The result was striking: "For each 3.1 ° Fahrenheit that local temperatures in the past week have risen above normal, Americans become one percentage point more likely to agree that there is 'solid evidence' that the earth is getting warmer," the study found. And vice-versa: Cold weather anomalies were associated with decreased belief in global warming.Which brings up a big, fat ethical question about the goose, the gander, and the ends versus means. Go below the fold and weigh in.
In all fairness, the money is very good. Giving really rich, really powerful people the answer they want to hear, especially when it's the wrong answer, is a time-honored, lucrative trade stretching back to the dawn of written history. That's how you end up with highly educated lawmakers earnestly stating that cutting jobless benefits is actually good for the unemployed, or claiming ketchup is a vegetable. Make the check big enough and flocks of less than scrupulous ER docs will beat a path to the palace doors with one hand on a Bible and the other in the air ready to swear under oath that decapitation isn't fatal. If there's a wealthier industry on Earth right now than extracting and distributing fossil fuels, I don't know what it is. There's always been a ready supply of people, some desperate and others simply greedy, willing to lie their asses off for just a shot at the kind of money we're talking about here.
If trolls will be trolls for fun and profit, and snow trolling has the added benefit of working, and if we further infer that heat trolling would likewise work for similar reasons, would it be unethical to respond in kind to the snowy variety the next time the upper Midwest or Northeast swelters under record triple digit temperatures? Let us compare and contrast the issue.
Note that there is no evidence for recent global cooling right now; therefore using a winter storm to promote the idea of cooling is at best erroneous, if not downright dishonest. But there is sure as hell evidence for global warming over the last several decades, so using a heat wave to hammer that point home is at least slightly less revolting. Since the global temperature record shows an undeniable, measurable increase over the last century, and since a ferocious heat wave over a large region is a legit datum in that very record, is it even fair to call it heat trolling?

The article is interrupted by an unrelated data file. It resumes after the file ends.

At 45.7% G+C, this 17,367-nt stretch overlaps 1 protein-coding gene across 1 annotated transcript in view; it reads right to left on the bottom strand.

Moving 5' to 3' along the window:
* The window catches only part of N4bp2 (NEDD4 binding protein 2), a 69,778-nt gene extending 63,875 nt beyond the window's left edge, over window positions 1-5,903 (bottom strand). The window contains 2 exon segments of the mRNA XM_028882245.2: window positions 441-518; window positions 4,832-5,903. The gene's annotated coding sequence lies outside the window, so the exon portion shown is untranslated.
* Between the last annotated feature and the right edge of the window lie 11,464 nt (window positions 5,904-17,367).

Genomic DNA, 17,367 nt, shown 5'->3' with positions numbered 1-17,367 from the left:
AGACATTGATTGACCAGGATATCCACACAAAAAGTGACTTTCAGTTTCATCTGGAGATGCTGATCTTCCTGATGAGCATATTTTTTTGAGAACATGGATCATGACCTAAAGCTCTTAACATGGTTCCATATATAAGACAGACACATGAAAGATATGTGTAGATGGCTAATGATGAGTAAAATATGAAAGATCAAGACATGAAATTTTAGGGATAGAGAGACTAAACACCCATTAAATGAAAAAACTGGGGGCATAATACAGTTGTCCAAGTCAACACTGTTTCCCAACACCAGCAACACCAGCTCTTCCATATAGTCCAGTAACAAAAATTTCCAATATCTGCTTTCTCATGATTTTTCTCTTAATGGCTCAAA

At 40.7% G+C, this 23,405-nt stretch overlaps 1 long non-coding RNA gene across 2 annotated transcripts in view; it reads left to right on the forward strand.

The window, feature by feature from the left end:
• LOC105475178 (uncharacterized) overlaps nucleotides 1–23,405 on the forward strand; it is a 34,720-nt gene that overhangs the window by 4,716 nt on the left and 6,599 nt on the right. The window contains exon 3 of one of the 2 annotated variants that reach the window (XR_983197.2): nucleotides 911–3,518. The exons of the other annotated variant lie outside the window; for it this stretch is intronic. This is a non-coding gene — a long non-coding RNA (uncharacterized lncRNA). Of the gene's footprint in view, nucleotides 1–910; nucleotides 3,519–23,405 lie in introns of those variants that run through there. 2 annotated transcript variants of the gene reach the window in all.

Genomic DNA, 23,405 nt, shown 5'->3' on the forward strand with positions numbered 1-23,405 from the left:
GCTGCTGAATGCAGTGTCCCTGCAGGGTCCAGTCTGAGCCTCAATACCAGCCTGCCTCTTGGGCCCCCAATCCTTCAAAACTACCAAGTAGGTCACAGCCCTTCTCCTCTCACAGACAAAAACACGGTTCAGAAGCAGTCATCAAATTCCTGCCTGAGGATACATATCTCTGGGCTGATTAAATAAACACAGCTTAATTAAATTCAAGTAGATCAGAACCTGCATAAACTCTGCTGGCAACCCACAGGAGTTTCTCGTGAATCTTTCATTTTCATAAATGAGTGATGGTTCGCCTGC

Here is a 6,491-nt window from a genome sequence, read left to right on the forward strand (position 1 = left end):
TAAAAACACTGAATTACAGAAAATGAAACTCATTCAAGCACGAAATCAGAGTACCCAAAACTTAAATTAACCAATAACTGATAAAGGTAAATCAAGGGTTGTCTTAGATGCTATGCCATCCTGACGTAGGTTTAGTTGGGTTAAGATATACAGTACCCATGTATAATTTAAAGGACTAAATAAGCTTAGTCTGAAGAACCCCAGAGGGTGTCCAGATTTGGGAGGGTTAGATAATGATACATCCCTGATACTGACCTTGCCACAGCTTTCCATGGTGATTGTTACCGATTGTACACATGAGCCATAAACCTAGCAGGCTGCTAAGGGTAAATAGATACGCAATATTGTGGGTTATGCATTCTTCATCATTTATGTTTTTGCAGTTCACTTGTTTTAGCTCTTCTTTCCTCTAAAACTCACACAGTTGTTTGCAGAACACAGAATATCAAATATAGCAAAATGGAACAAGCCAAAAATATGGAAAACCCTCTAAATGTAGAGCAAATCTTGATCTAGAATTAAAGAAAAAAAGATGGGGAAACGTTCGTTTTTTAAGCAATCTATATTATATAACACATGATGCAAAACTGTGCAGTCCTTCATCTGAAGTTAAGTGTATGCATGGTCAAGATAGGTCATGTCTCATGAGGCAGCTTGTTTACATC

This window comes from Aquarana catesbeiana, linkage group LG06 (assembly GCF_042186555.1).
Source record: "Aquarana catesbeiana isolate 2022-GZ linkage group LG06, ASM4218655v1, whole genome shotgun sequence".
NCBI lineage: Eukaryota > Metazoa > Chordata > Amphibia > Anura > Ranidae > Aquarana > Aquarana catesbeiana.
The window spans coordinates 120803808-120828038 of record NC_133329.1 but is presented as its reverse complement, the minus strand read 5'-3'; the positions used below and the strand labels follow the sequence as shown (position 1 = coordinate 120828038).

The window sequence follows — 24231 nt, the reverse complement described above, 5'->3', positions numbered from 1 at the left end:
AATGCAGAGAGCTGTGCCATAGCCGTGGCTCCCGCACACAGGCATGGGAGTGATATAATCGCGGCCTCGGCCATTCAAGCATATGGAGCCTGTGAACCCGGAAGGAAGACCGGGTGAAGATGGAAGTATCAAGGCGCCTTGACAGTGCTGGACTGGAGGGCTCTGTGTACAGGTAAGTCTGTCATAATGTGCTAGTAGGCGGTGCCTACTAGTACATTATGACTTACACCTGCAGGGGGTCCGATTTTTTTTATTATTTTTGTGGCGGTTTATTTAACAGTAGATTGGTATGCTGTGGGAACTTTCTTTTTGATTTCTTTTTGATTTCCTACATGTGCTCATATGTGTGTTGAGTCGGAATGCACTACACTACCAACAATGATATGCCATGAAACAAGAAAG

Another consideration: it's not as if snow trolls will play fair if we do. They're going to troll their little snowy brains out regardless. If one side advances the wrong side of an argument using an effective tactic, and the other side does not follow suit promoting the accurate view, guess which side has the advantage on an issue where the consequences of inaction might include billions dying in a man-made extinction event or global resources wars?
Then again, even with all the justifications and more, a sense of conflict is understandable. It just doesn't feel quite right, even if using consistent ethics and avoiding hypocrisy hands us a big disadvantage in the PR wars. But if it's done in a scientifically defensible manner, in much the same way we might use a big meteor strike to argue for funding to detect much larger potential impacts or the common outbreak of a winter cold to make a case for preparing for a bird flu pandemic, that would make sense in my opinion. But that's just my view, there's a poll and a comment section below for your thoughts. Let the games begin!